Thomas Sowell: Where is black America 50 years after MLK's great speech?
At the core of Dr. King's speech was his dream of a world in which people would not be judged by the color of their skin, but by "the content of their character."
Yet many — if not most — of those who celebrate the "I have a dream" speech today promote the directly opposite approach of group preferences, especially those based on skin color.
What was historic about that speech was not only what was said, but how powerfully its message resonated among Americans of that time, across the spectrum of race, ideology and politics. A higher percentage of Republicans than Democrats voted in Congress for both the Civil Rights Act of 1964 and the Voting Rights Act of 1965.
There has been much documented racial progress since 1963. But there has also been much retrogression, of which the disintegration of the black family has been central, especially among those at the bottom of the social pyramid.Many people — especially politicians and activists — want to take credit for the economic and other advancement of blacks, even though a larger proportion of blacks rose out of poverty in the 20 years before 1960 than in the 20 years afterward.But no one wants to take responsibility for the policies and ideologies that led to the breakup of the black family, which had survived centuries of slavery and generations of discrimination.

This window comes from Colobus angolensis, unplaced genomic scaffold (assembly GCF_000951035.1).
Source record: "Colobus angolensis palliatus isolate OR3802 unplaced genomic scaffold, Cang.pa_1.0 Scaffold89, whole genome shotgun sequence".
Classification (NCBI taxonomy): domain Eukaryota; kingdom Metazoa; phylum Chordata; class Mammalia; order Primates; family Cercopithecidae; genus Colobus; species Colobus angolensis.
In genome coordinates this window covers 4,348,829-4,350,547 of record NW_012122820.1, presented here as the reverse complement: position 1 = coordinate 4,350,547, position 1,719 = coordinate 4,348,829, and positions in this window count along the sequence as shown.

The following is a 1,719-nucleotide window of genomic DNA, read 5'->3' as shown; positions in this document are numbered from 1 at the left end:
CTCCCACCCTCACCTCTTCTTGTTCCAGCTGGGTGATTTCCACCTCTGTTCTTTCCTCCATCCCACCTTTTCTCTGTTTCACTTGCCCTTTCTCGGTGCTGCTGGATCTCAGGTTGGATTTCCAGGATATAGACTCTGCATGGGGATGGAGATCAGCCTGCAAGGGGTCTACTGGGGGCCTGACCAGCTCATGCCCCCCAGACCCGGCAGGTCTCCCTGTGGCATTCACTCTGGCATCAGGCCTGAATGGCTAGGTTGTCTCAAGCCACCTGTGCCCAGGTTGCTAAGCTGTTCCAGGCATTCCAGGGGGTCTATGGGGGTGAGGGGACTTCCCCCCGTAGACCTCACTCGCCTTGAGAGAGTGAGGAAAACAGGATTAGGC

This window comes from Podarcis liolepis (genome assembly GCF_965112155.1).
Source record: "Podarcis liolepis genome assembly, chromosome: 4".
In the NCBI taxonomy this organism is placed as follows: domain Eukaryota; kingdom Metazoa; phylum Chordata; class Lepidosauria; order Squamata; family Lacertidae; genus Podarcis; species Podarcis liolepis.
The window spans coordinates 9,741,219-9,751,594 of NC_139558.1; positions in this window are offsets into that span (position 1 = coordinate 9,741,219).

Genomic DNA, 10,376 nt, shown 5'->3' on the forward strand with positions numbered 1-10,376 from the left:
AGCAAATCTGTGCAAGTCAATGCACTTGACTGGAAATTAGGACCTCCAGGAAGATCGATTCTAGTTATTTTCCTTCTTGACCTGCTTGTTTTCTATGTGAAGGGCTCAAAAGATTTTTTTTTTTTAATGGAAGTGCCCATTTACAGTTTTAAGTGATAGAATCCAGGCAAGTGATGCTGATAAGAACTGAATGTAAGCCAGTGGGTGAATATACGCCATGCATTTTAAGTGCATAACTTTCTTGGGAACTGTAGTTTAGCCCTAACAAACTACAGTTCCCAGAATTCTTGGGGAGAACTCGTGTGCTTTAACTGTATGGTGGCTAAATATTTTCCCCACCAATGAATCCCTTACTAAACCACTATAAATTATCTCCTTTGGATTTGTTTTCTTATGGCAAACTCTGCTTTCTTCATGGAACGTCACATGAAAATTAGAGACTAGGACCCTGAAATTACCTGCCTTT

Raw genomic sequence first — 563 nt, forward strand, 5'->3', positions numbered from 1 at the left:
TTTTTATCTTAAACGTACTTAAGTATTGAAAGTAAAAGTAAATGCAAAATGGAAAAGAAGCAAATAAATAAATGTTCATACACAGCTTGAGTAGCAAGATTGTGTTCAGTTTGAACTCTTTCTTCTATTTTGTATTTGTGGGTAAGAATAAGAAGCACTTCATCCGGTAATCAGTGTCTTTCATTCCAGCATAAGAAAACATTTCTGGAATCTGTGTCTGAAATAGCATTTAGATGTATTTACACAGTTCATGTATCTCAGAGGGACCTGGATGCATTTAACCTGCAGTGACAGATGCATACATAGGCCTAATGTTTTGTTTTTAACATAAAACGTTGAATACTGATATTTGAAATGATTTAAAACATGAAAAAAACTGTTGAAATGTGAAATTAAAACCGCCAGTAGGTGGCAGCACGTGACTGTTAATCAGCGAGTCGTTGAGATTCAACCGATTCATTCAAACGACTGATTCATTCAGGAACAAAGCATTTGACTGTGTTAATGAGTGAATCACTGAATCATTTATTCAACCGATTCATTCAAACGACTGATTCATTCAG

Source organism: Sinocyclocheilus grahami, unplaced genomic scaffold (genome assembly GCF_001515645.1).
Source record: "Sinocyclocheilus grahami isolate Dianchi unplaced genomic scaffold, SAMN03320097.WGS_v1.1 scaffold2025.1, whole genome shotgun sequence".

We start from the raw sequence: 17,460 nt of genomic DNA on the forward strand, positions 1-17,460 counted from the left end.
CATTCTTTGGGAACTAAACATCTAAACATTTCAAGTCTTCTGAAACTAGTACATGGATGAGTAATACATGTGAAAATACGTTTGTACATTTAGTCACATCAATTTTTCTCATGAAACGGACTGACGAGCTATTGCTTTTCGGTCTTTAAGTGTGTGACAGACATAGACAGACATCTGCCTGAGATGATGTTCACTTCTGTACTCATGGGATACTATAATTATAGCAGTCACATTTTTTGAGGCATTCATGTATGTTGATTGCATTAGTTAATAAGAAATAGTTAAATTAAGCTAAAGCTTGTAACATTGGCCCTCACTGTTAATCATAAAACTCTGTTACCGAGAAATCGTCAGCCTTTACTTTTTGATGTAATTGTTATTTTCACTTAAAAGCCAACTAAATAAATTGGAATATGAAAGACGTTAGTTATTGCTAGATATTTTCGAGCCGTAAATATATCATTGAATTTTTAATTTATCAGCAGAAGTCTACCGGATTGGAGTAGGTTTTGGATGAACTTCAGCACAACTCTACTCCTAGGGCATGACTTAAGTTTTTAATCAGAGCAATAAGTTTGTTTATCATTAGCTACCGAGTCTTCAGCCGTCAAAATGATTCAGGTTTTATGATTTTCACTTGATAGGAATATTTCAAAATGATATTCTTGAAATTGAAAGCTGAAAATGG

Race hustlers who blame all lags on the racism of others are among the obstacles to taking the fullest advantage of education and other opportunities. What does that say about the content of their character?
The nation has just been through a sensationalized murder trial in Florida, on which many people took fierce positions before a speck of evidence was introduced, basing themselves on nothing more than judging those involved by the color of their skin.
Thomas Sowell is a senior fellow at the Hoover Institution at Stanford University. His website is tsowell.com.
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